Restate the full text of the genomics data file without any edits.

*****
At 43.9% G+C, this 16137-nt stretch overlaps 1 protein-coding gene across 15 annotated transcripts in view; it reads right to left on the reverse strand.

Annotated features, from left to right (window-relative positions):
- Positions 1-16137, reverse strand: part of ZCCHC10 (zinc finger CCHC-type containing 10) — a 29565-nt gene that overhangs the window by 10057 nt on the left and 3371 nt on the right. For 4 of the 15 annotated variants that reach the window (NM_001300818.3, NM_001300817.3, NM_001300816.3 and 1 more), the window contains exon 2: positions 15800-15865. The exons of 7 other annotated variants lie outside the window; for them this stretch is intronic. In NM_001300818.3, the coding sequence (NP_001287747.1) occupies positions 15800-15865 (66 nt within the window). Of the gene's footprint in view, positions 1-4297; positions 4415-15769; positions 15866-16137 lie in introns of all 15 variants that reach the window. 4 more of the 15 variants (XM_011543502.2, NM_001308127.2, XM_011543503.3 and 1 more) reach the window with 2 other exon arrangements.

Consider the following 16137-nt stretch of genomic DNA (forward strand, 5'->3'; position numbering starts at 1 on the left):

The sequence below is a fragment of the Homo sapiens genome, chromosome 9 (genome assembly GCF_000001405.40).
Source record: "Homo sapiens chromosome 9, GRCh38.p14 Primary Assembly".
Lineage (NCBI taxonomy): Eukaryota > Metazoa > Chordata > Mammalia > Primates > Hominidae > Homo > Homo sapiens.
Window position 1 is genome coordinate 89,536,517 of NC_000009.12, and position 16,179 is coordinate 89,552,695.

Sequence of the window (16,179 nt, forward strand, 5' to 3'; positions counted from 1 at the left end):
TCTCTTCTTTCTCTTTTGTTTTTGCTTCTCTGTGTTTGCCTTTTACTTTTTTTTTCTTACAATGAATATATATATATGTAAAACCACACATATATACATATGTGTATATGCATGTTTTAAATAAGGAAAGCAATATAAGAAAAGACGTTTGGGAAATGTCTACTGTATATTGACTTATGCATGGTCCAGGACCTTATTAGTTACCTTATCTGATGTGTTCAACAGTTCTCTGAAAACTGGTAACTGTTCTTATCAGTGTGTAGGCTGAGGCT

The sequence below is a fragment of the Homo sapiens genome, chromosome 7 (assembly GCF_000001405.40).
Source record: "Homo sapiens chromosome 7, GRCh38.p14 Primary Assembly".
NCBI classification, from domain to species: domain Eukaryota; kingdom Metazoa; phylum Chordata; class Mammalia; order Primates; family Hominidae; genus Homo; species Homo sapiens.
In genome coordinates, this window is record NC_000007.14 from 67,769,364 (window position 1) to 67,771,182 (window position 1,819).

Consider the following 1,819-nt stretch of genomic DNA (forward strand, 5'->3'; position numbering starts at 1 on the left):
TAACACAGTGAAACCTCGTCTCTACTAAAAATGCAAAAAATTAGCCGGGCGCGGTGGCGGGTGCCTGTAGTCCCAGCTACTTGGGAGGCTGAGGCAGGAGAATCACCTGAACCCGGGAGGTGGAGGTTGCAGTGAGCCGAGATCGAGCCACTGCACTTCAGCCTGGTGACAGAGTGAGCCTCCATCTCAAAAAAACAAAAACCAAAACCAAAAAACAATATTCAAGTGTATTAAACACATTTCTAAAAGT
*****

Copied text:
At 43.9% G+C, this 16137-nt stretch overlaps 1 protein-coding gene across 15 annotated transcripts in view; it reads right to left on the reverse strand.

Annotated features, from left to right (window-relative positions):
- Positions 1-16137, reverse strand: part of ZCCHC10 (zinc finger CCHC-type containing 10) — a 29565-nt gene that overhangs the window by 10057 nt on the left and 3371 nt on the right. For 4 of the 15 annotated variants that reach the window (NM_001300818.3, NM_001300817.3, NM_001300816.3 and 1 more), the window contains exon 2: positions 15800-15865. The exons of 7 other annotated variants lie outside the window; for them this stretch is intronic. In NM_001300818.3, the coding sequence (NP_001287747.1) occupies positions 15800-15865 (66 nt within the window). Of the gene's footprint in view, positions 1-4297; positions 4415-15769; positions 15866-16137 lie in introns of all 15 variants that reach the window. 4 more of the 15 variants (XM_011543502.2, NM_001308127.2, XM_011543503.3 and 1 more) reach the window with 2 other exon arrangements.

Consider the following 16137-nt stretch of genomic DNA (forward strand, 5'->3'; position numbering starts at 1 on the left):

The sequence below is a fragment of the Homo sapiens genome, chromosome 9 (genome assembly GCF_000001405.40).
Source record: "Homo sapiens chromosome 9, GRCh38.p14 Primary Assembly".
Lineage (NCBI taxonomy): Eukaryota > Metazoa > Chordata > Mammalia > Primates > Hominidae > Homo > Homo sapiens.
Window position 1 is genome coordinate 89,536,517 of NC_000009.12, and position 16,179 is coordinate 89,552,695.

Sequence of the window (16,179 nt, forward strand, 5' to 3'; positions counted from 1 at the left end):
TCTCTTCTTTCTCTTTTGTTTTTGCTTCTCTGTGTTTGCCTTTTACTTTTTTTTTCTTACAATGAATATATATATATGTAAAACCACACATATATACATATGTGTATATGCATGTTTTAAATAAGGAAAGCAATATAAGAAAAGACGTTTGGGAAATGTCTACTGTATATTGACTTATGCATGGTCCAGGACCTTATTAGTTACCTTATCTGATGTGTTCAACAGTTCTCTGAAAACTGGTAACTGTTCTTATCAGTGTGTAGGCTGAGGCT

The sequence below is a fragment of the Homo sapiens genome, chromosome 7 (assembly GCF_000001405.40).
Source record: "Homo sapiens chromosome 7, GRCh38.p14 Primary Assembly".
NCBI classification, from domain to species: domain Eukaryota; kingdom Metazoa; phylum Chordata; class Mammalia; order Primates; family Hominidae; genus Homo; species Homo sapiens.
In genome coordinates, this window is record NC_000007.14 from 67,769,364 (window position 1) to 67,771,182 (window position 1,819).

Consider the following 1,819-nt stretch of genomic DNA (forward strand, 5'->3'; position numbering starts at 1 on the left):
TAACACAGTGAAACCTCGTCTCTACTAAAAATGCAAAAAATTAGCCGGGCGCGGTGGCGGGTGCCTGTAGTCCCAGCTACTTGGGAGGCTGAGGCAGGAGAATCACCTGAACCCGGGAGGTGGAGGTTGCAGTGAGCCGAGATCGAGCCACTGCACTTCAGCCTGGTGACAGAGTGAGCCTCCATCTCAAAAAAACAAAAACCAAAACCAAAAAACAATATTCAAGTGTATTAAACACATTTCTAAAAGT